It's always good idea to read some post before jumping in something unprepared.
Today i present you top 10 running tips, read before start working out.
1.Loosen Your Grip
Many runners hold tension in their upper body, which can make your regular run feel twice as hard. Try this simple trick to check yourself: Roll up a sheet of paper and run with it for a few minutes (as if you were holding a baton in a 400-meter relay). If the paper comes back crunched, you are squeezing too hard! Allowing your hands to loosen up translates into reduced tension in the shoulders and less wasted energy.
2.Strengthen Your Whole Body
“Good runners condition their whole bodies. The arms drive the legs. Keep your upper body and core toned with a lot of push-ups, pull-ups, sit-ups, and back raises (don’t forget that the back is part of the core). Stay away from machine weights and stick to Pilates, climbing, and dynamic flexibility work like yoga.”
3.Find your bubble.
Surround yourself with positive people and look to train with friends who share the same goal - or if you can, join a local running club. The Run England group is a good place to start, while the Sweatshop Running Communityhave free organised runs set up across the country. Also, if you are based in London, you can always check out the adidas 26rs. Having a group to motivate and support each other will help keep you out running when the weather's tough!
4.Have a plan
Whether your aim is simply to finish your first proper race or smash your marathon personal best, you need a plan or else you run the risk of getting nowhere fast. “You have two options: find a good off-the-peg plan, or ask a qualified running coach for a bespoke one,” says elite runner and coach Shaun Dixon “Generic plans are available for free and based on achieving a set distance in a target time and many runners have used them to good effect. Make sure it’s been put together by an expert and that you understand the rationale behind each session. This will allow you to make small changes based on your weekly schedule and how you progress.”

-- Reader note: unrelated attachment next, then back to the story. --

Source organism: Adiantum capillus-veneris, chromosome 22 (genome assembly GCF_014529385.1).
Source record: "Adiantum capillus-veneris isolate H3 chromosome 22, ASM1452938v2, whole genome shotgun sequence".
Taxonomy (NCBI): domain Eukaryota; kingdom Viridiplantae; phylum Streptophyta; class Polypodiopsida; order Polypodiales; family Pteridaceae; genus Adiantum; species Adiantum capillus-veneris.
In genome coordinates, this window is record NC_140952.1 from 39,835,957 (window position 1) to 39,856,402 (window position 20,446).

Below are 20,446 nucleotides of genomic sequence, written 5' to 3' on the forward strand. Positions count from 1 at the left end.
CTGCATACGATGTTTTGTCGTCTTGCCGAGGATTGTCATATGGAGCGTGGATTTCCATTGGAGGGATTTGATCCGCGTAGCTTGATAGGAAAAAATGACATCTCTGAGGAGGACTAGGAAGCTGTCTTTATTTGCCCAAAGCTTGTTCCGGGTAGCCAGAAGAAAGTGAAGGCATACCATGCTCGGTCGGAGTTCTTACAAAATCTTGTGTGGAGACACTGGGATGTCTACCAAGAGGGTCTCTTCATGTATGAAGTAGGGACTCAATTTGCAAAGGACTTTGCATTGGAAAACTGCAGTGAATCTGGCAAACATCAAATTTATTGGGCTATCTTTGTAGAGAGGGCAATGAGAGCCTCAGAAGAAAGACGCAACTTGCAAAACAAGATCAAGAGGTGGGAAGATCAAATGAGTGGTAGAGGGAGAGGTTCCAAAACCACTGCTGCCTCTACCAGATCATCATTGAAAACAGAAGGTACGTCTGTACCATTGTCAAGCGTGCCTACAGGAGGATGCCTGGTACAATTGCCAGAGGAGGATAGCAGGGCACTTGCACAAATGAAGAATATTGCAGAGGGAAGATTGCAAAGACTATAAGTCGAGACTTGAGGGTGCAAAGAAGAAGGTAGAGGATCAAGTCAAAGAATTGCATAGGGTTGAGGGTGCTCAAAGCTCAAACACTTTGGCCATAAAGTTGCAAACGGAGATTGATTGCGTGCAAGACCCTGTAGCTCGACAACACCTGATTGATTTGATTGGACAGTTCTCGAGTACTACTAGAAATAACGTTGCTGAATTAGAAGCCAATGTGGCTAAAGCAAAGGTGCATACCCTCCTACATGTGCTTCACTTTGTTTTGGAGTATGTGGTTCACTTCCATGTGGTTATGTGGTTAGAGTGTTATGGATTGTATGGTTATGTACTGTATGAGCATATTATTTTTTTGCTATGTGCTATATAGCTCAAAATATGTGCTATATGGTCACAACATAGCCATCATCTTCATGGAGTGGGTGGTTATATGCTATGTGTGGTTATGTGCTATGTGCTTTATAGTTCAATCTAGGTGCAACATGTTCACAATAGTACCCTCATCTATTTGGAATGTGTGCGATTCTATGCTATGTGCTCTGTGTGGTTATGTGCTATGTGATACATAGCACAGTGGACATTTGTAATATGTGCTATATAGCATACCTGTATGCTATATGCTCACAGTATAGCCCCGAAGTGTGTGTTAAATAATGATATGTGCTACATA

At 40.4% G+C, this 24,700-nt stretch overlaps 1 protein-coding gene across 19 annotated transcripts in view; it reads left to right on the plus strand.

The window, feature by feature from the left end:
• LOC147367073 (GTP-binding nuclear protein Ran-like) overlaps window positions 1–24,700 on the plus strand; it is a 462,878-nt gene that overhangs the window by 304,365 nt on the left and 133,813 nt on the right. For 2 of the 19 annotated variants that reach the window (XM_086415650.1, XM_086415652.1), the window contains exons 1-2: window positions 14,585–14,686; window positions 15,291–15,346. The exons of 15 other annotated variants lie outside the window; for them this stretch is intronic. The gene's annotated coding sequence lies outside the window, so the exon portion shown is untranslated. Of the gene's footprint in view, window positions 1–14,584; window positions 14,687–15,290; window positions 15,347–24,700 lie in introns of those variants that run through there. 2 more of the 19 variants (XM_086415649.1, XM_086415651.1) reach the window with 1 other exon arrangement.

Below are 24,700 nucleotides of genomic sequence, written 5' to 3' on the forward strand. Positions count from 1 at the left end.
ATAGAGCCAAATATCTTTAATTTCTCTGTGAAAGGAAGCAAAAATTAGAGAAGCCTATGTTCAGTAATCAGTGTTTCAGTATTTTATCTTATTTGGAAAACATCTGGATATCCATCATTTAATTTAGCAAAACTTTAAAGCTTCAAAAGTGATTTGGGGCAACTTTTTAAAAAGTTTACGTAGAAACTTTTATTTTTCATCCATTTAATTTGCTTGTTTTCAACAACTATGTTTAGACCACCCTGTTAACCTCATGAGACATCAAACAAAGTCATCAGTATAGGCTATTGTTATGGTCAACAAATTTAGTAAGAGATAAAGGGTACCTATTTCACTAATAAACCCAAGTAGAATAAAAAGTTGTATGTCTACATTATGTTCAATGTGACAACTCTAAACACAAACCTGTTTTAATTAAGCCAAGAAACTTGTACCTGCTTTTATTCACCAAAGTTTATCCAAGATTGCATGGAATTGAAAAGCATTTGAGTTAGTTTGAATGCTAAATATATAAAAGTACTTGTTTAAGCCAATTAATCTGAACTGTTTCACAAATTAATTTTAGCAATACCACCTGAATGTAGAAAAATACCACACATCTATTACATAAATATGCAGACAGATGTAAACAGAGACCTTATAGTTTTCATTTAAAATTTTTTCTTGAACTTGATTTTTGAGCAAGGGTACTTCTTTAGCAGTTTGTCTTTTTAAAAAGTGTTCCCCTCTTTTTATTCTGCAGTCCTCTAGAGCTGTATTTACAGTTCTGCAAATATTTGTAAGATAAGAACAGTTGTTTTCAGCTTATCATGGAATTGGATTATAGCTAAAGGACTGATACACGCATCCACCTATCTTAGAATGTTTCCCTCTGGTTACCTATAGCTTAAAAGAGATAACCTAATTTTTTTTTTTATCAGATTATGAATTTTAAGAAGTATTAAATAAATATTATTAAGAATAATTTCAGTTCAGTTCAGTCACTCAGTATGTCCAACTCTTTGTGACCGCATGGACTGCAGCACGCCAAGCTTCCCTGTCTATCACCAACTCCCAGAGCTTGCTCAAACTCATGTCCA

When you run, your brain is constantly communicating with your muscles to figure out how you can run more efficiently (i.e. with less muscle activation). This involuntarily process explains why all runners become more economical with experience. But you may be able to speed up the process.
Research shows that the neuromuscular system is most likely to discover more efficient ways to move when you push your limits (i.e. fatigue). To do this without risk of overtraining, end some of your easy runs with a “fast finish.” Wait until the last five or 10 minutes of a longer run and then speed up to an effort level of six or seven on a scale of one to 10.
6.Find a Routine, Then Stick to It
“I dialed in my race-day outfit and nutrition plan in advance to eliminate any surprises. I slept more, stopped drinking alcohol, and ate my vegetables. I put on the same clothes I had been training in for the past three weeks—black shorts, white top, gray socks—and ate my preplanned breakfast of one banana, half a Clif Bar, and half a cup of coffee.”
7.Kit yourself out.
Training through the UK's varied seasons is a lot more pleasurable in the right gear. Lightweight, wicking (with a moisture-absorbing inner layer) running-specific clothing in the summer or breathable, light, waterproof clothing in the winter, will help to combat any attire-related excuses. Ensure you run in shoes that are suited to your gait, but that are also lightweight and promote a natural foot strike. The new adidas Energy Boost shoe stores and returns energy to ensure that the more energy you give, the more you get.
8.Choose the right type of shoe
Consider where you’re going to be running and buy shoes that will be suitable for the terrain. If most of your training is off-road, then road shoes with built-up heels are unsuitable because you will be more unstable and could turn an ankle. Similarly, a pair of trail running shoes with deeply studded outsoles will be very uncomfortable on paved roads, because the studs will press into the soles of your feet.
9.Land On Your Forefoot
Running can essentially be distilled into a series of single-leg jumps—which can be very hard on your joints. This is especially true for runners who are heel-striking—analysis shows that even on hard surfaces, barefoot runners who strike with their forefoot generate smaller collision forces than heel-foot strikers.
Here’s a great drill to teach your body to land on your forefoot: Using a line of tape on the ground, practice jump roping with one leg while landing on the forefoot. Stay on the line without looking down.
10.Don’t Freak Out If You’re Undertrained
“A lot of people ruminate and freak out. Then they have all this nervous energy and are toast during the race. The key is to stay calm and not expend energy worrying about the race.”